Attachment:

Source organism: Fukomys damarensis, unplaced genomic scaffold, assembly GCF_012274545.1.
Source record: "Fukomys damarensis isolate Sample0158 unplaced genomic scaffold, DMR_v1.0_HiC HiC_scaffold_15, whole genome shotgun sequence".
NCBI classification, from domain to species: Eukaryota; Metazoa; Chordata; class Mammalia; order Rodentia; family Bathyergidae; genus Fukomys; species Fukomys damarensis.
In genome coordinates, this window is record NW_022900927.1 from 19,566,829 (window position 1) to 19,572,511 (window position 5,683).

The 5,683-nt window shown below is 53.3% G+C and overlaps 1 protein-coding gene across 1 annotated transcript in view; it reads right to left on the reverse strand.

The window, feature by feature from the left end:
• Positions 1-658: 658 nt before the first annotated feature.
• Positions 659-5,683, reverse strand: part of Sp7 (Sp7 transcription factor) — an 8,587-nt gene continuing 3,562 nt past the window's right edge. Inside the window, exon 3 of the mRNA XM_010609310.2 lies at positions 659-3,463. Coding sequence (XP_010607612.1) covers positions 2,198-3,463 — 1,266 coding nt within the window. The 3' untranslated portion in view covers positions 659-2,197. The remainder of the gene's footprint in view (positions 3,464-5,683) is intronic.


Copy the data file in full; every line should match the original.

Source organism: Fukomys damarensis, unplaced genomic scaffold, assembly GCF_012274545.1.
Source record: "Fukomys damarensis isolate Sample0158 unplaced genomic scaffold, DMR_v1.0_HiC HiC_scaffold_15, whole genome shotgun sequence".
NCBI classification, from domain to species: Eukaryota; Metazoa; Chordata; class Mammalia; order Rodentia; family Bathyergidae; genus Fukomys; species Fukomys damarensis.
In genome coordinates, this window is record NW_022900927.1 from 19,566,829 (window position 1) to 19,572,511 (window position 5,683).

The 5,683-nt window shown below is 53.3% G+C and overlaps 1 protein-coding gene across 1 annotated transcript in view; it reads right to left on the reverse strand.

The window, feature by feature from the left end:
• Positions 1-658: 658 nt before the first annotated feature.
• Positions 659-5,683, reverse strand: part of Sp7 (Sp7 transcription factor) — an 8,587-nt gene continuing 3,562 nt past the window's right edge. Inside the window, exon 3 of the mRNA XM_010609310.2 lies at positions 659-3,463. Coding sequence (XP_010607612.1) covers positions 2,198-3,463 — 1,266 coding nt within the window. The 3' untranslated portion in view covers positions 659-2,197. The remainder of the gene's footprint in view (positions 3,464-5,683) is intronic.